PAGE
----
|Krämer, Juliane; Struck, Patrick
|The qINDqCPA security notion for public-key encryption schemes by Gagliardoni et al. (PQCrypto’21) models security against adversaries which are able to obtain ciphertexts in superposition. Defining this security notion requires a special type of quantum operator. Known constructions differ in which keys are necessary to construct this operator, depending on properties of the encryption scheme.
We argue—for the typical setting of securing communication between Alice and Bob—that in order to apply the notion, the quantum operator should be realizable for challengers knowing only the public key. This is already known to be the case for a wide range of public-key encryption schemes, in particular, those exhibiting the so-called recoverability property which allows to recover the message from a ciphertext using the randomness instead of the secret key.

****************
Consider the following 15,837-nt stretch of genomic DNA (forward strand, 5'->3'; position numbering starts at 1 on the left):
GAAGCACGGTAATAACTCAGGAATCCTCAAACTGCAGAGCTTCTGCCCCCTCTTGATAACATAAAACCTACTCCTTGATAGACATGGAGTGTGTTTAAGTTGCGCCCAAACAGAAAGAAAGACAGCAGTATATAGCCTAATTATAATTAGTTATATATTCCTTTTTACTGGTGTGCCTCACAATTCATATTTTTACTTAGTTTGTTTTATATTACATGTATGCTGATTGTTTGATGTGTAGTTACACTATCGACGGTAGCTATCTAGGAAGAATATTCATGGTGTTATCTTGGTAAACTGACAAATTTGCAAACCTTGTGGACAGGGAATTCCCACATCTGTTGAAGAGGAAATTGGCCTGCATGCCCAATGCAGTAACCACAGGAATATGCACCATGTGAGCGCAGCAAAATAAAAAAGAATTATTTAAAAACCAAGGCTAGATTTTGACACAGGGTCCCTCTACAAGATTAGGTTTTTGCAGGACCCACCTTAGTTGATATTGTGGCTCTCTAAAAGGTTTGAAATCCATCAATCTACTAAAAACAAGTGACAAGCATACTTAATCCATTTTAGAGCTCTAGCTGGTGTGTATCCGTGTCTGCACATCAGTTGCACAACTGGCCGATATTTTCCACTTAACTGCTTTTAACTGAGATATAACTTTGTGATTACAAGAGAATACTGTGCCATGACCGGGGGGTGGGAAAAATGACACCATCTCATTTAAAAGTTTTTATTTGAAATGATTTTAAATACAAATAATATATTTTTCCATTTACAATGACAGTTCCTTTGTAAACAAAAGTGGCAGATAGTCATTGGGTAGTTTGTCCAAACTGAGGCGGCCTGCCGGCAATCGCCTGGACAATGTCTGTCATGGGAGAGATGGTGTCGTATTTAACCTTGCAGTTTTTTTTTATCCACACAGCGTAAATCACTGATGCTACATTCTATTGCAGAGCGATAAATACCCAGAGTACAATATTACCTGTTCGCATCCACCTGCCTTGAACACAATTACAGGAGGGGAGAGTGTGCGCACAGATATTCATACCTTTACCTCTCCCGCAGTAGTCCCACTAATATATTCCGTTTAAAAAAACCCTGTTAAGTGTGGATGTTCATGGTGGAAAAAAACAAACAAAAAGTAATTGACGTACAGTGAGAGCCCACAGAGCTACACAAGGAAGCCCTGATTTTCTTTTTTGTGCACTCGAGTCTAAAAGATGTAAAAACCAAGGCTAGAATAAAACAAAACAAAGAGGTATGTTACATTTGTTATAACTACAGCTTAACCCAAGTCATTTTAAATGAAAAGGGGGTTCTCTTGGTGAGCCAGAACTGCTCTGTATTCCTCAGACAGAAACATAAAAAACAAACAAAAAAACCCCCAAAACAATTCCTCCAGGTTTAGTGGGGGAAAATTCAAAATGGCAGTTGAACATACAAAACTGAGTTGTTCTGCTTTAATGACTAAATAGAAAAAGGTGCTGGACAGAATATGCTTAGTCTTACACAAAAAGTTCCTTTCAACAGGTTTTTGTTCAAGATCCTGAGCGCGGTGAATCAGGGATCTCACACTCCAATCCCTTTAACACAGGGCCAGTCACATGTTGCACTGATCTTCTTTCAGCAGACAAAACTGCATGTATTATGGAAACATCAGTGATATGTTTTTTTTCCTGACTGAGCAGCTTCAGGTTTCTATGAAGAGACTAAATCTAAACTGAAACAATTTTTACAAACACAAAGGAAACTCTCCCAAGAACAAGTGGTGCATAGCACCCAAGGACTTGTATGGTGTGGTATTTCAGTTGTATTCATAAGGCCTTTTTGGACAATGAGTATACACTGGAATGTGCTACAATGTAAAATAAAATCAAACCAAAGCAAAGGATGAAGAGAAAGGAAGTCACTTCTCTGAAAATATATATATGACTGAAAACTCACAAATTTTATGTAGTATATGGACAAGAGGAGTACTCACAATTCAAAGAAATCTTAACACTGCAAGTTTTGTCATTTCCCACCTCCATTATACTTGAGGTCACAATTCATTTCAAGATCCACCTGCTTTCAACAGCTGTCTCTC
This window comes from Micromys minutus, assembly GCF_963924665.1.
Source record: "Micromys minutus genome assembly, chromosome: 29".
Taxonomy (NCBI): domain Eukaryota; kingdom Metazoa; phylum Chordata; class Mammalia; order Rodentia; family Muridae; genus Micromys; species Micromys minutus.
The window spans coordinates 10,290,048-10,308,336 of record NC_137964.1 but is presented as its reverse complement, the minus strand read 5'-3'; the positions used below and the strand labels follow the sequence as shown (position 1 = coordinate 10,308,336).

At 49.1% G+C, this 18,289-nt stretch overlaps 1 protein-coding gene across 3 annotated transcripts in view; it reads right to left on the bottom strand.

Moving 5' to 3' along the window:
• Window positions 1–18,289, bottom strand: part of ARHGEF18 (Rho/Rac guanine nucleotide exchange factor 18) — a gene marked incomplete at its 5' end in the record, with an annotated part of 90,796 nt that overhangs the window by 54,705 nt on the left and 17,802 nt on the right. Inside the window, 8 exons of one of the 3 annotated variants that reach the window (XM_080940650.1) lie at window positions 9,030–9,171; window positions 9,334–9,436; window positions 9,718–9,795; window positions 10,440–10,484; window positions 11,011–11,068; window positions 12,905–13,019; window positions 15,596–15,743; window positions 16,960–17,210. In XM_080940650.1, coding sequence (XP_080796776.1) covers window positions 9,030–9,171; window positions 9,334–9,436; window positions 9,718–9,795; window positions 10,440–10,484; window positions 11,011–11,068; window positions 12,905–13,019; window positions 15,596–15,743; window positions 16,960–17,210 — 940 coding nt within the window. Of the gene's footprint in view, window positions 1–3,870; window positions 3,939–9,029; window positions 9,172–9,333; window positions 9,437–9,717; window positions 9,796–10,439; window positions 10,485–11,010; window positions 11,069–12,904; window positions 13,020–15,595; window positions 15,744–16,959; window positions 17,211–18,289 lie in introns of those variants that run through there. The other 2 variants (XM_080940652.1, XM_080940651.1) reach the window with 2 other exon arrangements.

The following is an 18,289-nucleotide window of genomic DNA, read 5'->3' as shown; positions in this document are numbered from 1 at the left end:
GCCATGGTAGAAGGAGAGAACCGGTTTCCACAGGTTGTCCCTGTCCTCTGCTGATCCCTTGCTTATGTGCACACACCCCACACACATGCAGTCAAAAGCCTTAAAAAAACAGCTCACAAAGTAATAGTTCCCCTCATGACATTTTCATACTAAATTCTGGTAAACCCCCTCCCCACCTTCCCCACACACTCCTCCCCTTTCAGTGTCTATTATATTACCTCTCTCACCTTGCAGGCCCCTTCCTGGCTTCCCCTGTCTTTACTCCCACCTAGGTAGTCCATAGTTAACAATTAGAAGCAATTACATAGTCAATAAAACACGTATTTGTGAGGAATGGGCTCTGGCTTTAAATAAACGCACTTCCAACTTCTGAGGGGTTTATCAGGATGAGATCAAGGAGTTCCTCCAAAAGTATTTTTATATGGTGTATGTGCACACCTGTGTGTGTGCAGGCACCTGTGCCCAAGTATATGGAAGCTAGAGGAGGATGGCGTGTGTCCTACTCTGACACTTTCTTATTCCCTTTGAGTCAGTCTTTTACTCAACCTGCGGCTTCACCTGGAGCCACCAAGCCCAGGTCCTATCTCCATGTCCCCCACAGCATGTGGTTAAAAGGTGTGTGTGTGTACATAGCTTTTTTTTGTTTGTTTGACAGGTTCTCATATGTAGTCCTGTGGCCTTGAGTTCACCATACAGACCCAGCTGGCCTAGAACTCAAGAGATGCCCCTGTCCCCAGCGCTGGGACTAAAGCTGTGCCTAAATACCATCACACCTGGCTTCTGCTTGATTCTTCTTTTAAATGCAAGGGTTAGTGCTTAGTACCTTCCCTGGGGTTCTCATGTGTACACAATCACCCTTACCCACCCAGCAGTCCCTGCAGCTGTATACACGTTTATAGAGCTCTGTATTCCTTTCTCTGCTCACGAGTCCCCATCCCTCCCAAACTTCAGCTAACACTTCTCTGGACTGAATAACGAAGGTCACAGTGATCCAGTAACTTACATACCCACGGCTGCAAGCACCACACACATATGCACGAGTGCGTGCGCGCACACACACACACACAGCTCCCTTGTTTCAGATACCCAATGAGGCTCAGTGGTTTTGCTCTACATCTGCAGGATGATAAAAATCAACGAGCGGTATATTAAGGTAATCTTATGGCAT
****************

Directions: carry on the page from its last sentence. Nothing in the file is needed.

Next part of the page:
The open question is whether there are real-world public-key encryption schemes for which the notion is not applicable, considering the aforementioned observation on the keys known by the challenger. We answer this question in the affirmative by showing that applying the qINDqCPA security notion to the OAEP construction requires the challenger to know the secret key. We conclude that the qINDqCPA security notion might need to be refined to eventually yield a universally applicable PKE notion of quantum security with a quantum indistinguishability phase.
|13th International Conference on Post-Quantum Cryptography
|Lecture Notes in Computer Science
|Post-Quantum Cryptography, p.286-306